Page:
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Economizers Mean Energy Savings!

datacenters4 A great way to meet the cooling needs of your data center while also delivering significant energy savings is to implement an economizer. Economizers can have a significant impact on energy costs in a data center as mechanical cooling is one of the largest consumers of energy in a typical data center. With economizers, you have two options to cut back on energy costs and help save money.

 

Air-side economizers

An air-side economizer system provides outside air to your data center. When outdoor air temperature and humidity levels are favorable, the outdoor air can reduce the need for mechanical cooling to cool your space. During cooler months when the humidity levels are low, humidifiers will be needed to maintain the proper humidity levels in your data center. Late fall, winter and early spring in the Southeast provide great opportunities to utilize an air-side economizer, and many sites are capable of utilizing them year-round by supplementing with some mechanical cooling to achieve significant energy savings.

 

Water-side economizers

Another option is water-side economizers. Typically, heat exchangers are used as water-side economizers in water-cooled chiller plants and can significantly reduce energy consumption of data center mechanical systems. Heat exchangers also provide optimal energy savings during the cooler seasons, but in the right arrangement, they can deliver nearly year-round savings. Any time that you can use a heat exchanger to reduce the need for mechanical cooling, you will drive big energy savings. Water-side economizers also provide great cooling capacity without exposing your data center to possible outside air contaminants. A heat exchanger does not require any power and transfers the heat from the data center load into the atmosphere to provide cooling and save energy. If you have a facility currently utilizing chiller and cooling tower line-ups, adding heat exchangers can be a cost effective way to reduce your energy load.

 

Heat exchangers can be configured to operate in two configurations: parallel (non-integrated) or series (integrated).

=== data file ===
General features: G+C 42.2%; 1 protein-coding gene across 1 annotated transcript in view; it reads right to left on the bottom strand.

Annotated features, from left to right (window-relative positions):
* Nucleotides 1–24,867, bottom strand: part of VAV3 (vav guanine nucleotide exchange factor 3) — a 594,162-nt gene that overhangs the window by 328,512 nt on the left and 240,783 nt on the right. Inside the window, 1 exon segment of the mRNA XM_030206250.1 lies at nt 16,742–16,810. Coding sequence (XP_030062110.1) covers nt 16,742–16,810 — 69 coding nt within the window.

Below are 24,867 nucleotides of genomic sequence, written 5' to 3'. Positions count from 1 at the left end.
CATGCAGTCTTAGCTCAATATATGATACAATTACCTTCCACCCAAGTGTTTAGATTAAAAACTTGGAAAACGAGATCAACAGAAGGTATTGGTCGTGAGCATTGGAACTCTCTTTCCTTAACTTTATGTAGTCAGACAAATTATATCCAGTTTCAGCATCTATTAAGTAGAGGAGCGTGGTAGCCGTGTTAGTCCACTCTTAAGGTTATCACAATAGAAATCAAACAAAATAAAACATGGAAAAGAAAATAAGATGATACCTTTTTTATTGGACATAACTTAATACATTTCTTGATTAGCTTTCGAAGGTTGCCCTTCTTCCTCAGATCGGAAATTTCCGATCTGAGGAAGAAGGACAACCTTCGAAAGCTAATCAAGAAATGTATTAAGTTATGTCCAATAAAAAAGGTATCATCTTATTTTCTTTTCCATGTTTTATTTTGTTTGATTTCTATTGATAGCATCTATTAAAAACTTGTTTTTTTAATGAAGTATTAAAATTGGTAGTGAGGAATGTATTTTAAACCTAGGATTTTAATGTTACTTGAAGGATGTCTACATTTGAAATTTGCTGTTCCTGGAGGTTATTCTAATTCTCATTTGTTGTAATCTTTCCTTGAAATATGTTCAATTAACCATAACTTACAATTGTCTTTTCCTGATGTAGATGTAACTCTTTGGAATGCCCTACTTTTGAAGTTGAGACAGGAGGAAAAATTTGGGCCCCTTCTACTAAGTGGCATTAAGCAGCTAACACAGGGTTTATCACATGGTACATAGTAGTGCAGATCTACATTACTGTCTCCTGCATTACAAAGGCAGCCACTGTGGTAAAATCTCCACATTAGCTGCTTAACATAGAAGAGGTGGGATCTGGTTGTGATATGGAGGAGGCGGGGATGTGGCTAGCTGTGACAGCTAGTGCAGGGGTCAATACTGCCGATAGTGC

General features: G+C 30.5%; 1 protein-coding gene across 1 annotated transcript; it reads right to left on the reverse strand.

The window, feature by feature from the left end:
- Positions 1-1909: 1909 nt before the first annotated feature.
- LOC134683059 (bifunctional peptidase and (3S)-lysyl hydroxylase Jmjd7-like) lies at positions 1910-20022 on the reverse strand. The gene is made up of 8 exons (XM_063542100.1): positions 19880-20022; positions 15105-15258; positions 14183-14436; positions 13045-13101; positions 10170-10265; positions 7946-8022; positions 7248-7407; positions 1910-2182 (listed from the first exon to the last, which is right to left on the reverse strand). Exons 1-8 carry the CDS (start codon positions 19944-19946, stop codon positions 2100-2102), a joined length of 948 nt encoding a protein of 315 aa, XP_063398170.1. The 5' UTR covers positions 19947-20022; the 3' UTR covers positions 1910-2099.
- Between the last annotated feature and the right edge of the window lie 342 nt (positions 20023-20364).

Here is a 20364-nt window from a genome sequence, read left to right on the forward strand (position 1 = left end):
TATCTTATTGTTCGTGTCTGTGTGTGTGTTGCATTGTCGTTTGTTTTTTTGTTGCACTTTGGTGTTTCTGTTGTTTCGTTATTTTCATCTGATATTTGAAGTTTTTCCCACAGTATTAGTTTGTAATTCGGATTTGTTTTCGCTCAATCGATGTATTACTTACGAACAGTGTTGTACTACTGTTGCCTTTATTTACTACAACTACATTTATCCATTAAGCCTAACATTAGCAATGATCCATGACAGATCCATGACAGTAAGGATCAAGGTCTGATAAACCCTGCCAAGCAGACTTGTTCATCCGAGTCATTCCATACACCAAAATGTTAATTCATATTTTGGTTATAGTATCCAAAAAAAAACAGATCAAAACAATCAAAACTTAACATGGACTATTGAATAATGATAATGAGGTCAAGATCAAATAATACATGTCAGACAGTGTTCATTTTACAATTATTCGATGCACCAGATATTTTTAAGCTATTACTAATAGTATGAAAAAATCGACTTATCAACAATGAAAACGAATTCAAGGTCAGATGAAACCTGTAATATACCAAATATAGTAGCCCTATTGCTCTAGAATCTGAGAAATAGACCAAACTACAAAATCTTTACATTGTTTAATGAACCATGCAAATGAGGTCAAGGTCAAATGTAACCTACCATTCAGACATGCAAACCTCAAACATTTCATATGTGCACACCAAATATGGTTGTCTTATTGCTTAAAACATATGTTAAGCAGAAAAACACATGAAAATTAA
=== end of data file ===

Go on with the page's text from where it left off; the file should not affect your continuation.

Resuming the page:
• Parallel configuration: The heat exchanger operates in parallel with the chiller to provide all of the cooling required. Parallel configured systems will primarily operate as a winter season economizer in the Southeast region because the outdoor temperature must be cold enough to not require any mechanical cooling.
  • Series configuration: The heat exchanger can operate in conjunction with the chiller to provide energy savings in a wider range of outside temperatures and allow for more flexibility. With a series configuration, the heat exchanger can operate to provide all or part of the cooling load as required, and the chiller will operate to compensate for any additional cooling that is required. If your data center has multiple chillers, this can allow you to operate in partial economizer mode and reduce the number of chillers required to meet set point. Anytime you can reduce the number of chillers required to meet the cooling load of the data center, it will result in a major reduction in energy consumption.

 

Choosing an approach

There are many factors to consider when determining which system is the right one for your data centers and which design will provide the most energy savings. What are your needs for cooling and what will your current system benefit from the most? If your data center does not have an economizer, there is most likely an opportunity to utilize air-side or water-side economizers to reduce your power bill. McKenney’s is here to help you determine what economizer options will help to provide you with the optimal energy savings and optimize your data center’s functionality.

 

Have a question for our experts? Leave your comment below, check out our Building Services page or contact our team directly at critical.systems@mckenneys.com.

 

About Matt Rothwell

Website: http://www.mckenneys.com
Email Address: matt.rothwell@mckenneys.com
Matt Rothwell
Matt Rothwell manages the Critical Systems group at McKenney’s, which specializes in data center projects ranging in size and complexity with a focus on renovations, expansions, and greenfield projects. Matt, a graduate of Georgia Tech and former McKenney's co-op, works with his team to cultivate existing and new relationships through the development and implementation of energy savings strategies.
Tags: Data Centers

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